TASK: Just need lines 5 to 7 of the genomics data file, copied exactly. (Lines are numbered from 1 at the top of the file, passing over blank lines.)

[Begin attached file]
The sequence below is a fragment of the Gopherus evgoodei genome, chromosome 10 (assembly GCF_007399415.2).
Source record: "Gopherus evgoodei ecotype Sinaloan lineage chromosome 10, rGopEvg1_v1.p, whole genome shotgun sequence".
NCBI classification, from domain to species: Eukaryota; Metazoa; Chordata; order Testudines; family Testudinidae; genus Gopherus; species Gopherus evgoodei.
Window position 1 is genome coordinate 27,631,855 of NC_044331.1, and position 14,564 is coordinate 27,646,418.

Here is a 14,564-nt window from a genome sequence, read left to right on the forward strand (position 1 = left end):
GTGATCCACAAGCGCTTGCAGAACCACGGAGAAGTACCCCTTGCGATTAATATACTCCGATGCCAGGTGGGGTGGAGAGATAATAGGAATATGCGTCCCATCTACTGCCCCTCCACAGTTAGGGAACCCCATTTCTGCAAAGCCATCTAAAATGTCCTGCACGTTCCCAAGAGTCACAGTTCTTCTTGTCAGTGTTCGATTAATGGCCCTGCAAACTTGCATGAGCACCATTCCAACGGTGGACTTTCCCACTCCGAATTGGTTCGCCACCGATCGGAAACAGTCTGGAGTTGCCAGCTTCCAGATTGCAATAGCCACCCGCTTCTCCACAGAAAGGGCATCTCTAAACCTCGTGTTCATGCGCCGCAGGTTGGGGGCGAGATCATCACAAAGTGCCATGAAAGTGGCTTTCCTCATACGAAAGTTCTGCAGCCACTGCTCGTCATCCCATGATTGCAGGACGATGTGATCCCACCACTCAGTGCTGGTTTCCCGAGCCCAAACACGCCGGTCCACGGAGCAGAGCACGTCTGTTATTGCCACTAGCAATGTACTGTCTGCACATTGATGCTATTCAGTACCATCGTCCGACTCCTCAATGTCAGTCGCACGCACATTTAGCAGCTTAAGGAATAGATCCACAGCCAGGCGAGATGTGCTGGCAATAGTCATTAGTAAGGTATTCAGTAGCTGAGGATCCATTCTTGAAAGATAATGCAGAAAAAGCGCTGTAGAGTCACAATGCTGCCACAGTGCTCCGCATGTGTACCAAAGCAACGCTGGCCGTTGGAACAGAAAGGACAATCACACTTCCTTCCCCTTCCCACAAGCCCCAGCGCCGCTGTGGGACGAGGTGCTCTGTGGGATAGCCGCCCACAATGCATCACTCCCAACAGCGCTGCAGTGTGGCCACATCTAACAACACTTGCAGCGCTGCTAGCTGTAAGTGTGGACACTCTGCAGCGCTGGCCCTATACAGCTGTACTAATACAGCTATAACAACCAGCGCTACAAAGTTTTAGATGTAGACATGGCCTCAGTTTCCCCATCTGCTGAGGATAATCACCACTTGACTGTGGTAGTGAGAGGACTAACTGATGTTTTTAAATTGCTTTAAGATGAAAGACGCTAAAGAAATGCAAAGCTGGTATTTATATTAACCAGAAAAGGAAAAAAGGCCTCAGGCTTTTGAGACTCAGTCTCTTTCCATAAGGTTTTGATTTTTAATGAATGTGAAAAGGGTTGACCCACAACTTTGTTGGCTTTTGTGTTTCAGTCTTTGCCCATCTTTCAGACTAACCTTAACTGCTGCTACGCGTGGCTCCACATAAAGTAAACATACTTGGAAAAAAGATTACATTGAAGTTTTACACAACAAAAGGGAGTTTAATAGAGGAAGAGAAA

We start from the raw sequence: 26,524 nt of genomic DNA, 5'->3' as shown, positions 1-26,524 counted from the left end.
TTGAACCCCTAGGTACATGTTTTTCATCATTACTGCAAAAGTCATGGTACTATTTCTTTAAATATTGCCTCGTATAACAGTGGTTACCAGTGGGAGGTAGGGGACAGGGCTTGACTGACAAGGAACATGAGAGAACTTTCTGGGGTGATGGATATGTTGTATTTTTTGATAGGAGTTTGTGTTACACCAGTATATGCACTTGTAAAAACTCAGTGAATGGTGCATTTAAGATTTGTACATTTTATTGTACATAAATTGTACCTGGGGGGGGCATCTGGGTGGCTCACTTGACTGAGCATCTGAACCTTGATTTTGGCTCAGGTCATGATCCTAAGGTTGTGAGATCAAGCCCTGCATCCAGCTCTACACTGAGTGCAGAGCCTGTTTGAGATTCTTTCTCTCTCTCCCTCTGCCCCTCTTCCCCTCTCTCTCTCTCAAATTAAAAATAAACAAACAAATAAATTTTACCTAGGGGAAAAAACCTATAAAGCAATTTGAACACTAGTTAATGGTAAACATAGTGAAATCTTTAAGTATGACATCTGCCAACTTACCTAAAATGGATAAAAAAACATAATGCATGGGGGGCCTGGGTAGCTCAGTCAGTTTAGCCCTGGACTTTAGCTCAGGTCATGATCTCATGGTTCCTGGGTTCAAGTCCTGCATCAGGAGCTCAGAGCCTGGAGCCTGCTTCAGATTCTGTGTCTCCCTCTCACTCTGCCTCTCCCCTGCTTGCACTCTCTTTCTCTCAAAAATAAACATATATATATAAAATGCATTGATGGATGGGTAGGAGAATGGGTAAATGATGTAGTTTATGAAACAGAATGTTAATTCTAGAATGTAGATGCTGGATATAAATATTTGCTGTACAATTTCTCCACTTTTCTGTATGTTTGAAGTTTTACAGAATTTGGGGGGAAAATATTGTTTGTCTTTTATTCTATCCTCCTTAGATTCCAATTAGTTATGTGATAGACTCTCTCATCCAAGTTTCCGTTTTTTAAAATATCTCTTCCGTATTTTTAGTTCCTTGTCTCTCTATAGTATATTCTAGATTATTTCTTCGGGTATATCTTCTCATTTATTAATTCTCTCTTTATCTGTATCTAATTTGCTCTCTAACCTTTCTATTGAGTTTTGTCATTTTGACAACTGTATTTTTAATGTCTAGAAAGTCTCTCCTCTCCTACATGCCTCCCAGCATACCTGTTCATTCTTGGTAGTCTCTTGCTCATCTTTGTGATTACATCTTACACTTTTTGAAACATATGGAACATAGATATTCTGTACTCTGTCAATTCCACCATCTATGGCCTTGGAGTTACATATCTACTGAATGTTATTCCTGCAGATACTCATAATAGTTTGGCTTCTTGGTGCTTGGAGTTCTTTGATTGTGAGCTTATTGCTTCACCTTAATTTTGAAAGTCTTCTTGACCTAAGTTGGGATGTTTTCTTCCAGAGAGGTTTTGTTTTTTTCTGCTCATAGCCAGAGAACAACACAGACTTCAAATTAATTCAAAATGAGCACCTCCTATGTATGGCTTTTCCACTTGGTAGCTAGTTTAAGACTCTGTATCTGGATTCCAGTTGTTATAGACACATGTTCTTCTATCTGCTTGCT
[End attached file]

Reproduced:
Here is a 14,564-nt window from a genome sequence, read left to right on the forward strand (position 1 = left end):
GTGATCCACAAGCGCTTGCAGAACCACGGAGAAGTACCCCTTGCGATTAATATACTCCGATGCCAGGTGGGGTGGAGAGATAATAGGAATATGCGTCCCATCTACTGCCCCTCCACAGTTAGGGAACCCCATTTCTGCAAAGCCATCTAAAATGTCCTGCACGTTCCCAAGAGTCACAGTTCTTCTTGTCAGTGTTCGATTAATGGCCCTGCAAACTTGCATGAGCACCATTCCAACGGTGGACTTTCCCACTCCGAATTGGTTCGCCACCGATCGGAAACAGTCTGGAGTTGCCAGCTTCCAGATTGCAATAGCCACCCGCTTCTCCACAGAAAGGGCATCTCTAAACCTCGTGTTCATGCGCCGCAGGTTGGGGGCGAGATCATCACAAAGTGCCATGAAAGTGGCTTTCCTCATACGAAAGTTCTGCAGCCACTGCTCGTCATCCCATGATTGCAGGACGATGTGATCCCACCACTCAGTGCTGGTTTCCCGAGCCCAAACACGCCGGTCCACGGAGCAGAGCACGTCTGTTATTGCCACTAGCAATGTACTGTCTGCACATTGATGCTATTCAGTACCATCGTCCGACTCCTCAATGTCAGTCGCACGCACATTTAGCAGCTTAAGGAATAGATCCACAGCCAGGCGAGATGTGCTGGCAATAGTCATTAGTAAGGTATTCAGTAGCTGAGGATCCATTCTTGAAAGATAATGCAGAAAAAGCGCTGTAGAGTCACAATGCTGCCACAGTGCTCCGCATGTGTACCAAAGCAACGCTGGCCGTTGGAACAGAAAGGACAATCACACTTCCTTCCCCTTCCCACAAGCCCCAGCGCCGCTGTGGGACGAGGTGCTCTGTGGGATAGCCGCCCACAATGCATCACTCCCAACAGCGCTGCAGTGTGGCCACATCTAACAACACTTGCAGCGCTGCTAGCTGTAAGTGTGGACACTCTGCAGCGCTGGCCCTATACAGCTGTACTAATACAGCTATAACAACCAGCGCTACAAAGTTTTAGATGTAGACATGGCCTCAGTTTCCCCATCTGCTGAGGATAATCACCACTTGACTGTGGTAGTGAGAGGACTAACTGATGTTTTTAAATTGCTTTAAGATGAAAGACGCTAAAGAAATGCAAAGCTGGTATTTATATTAACCAGAAAAGGAAAAAAGGCCTCAGGCTTTTGAGACTCAGTCTCTTTCCATAAGGTTTTGATTTTTAATGAATGTGAAAAGGGTTGACCCACAACTTTGTTGGCTTTTGTGTTTCAGTCTTTGCCCATCTTTCAGACTAACCTTAACTGCTGCTACGCGTGGCTCCACATAAAGTAAACATACTTGGAAAAAAGATTACATTGAAGTTTTACACAACAAAAGGGAGTTTAATAGAGGAAGAGAAA

We start from the raw sequence: 26,524 nt of genomic DNA, 5'->3' as shown, positions 1-26,524 counted from the left end.